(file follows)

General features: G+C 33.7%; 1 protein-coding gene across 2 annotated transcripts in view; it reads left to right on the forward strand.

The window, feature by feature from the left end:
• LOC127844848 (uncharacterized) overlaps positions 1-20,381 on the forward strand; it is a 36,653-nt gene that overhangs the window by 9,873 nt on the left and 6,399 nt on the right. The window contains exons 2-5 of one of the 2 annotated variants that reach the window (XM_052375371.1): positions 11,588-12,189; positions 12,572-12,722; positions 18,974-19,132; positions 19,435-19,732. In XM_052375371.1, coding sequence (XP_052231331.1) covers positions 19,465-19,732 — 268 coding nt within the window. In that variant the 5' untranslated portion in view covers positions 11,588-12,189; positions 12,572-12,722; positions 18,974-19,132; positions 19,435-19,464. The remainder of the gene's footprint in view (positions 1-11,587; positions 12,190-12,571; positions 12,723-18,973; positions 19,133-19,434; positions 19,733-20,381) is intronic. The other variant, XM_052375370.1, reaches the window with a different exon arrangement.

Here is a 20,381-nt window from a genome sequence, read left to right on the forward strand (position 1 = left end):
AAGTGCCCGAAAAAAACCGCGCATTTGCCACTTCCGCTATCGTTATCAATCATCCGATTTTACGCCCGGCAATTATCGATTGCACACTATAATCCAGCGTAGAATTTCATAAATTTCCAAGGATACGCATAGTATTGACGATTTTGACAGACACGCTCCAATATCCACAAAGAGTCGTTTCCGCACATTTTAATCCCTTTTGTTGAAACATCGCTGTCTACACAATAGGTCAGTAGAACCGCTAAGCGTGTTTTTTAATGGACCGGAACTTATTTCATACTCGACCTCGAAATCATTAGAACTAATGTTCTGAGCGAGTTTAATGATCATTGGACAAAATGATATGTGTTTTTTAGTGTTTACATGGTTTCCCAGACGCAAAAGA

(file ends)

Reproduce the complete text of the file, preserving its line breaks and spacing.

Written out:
General features: G+C 33.7%; 1 protein-coding gene across 2 annotated transcripts in view; it reads left to right on the forward strand.

The window, feature by feature from the left end:
• LOC127844848 (uncharacterized) overlaps positions 1-20,381 on the forward strand; it is a 36,653-nt gene that overhangs the window by 9,873 nt on the left and 6,399 nt on the right. The window contains exons 2-5 of one of the 2 annotated variants that reach the window (XM_052375371.1): positions 11,588-12,189; positions 12,572-12,722; positions 18,974-19,132; positions 19,435-19,732. In XM_052375371.1, coding sequence (XP_052231331.1) covers positions 19,465-19,732 — 268 coding nt within the window. In that variant the 5' untranslated portion in view covers positions 11,588-12,189; positions 12,572-12,722; positions 18,974-19,132; positions 19,435-19,464. The remainder of the gene's footprint in view (positions 1-11,587; positions 12,190-12,571; positions 12,723-18,973; positions 19,133-19,434; positions 19,733-20,381) is intronic. The other variant, XM_052375370.1, reaches the window with a different exon arrangement.

Here is a 20,381-nt window from a genome sequence, read left to right on the forward strand (position 1 = left end):
AAGTGCCCGAAAAAAACCGCGCATTTGCCACTTCCGCTATCGTTATCAATCATCCGATTTTACGCCCGGCAATTATCGATTGCACACTATAATCCAGCGTAGAATTTCATAAATTTCCAAGGATACGCATAGTATTGACGATTTTGACAGACACGCTCCAATATCCACAAAGAGTCGTTTCCGCACATTTTAATCCCTTTTGTTGAAACATCGCTGTCTACACAATAGGTCAGTAGAACCGCTAAGCGTGTTTTTTAATGGACCGGAACTTATTTCATACTCGACCTCGAAATCATTAGAACTAATGTTCTGAGCGAGTTTAATGATCATTGGACAAAATGATATGTGTTTTTTAGTGTTTACATGGTTTCCCAGACGCAAAAGA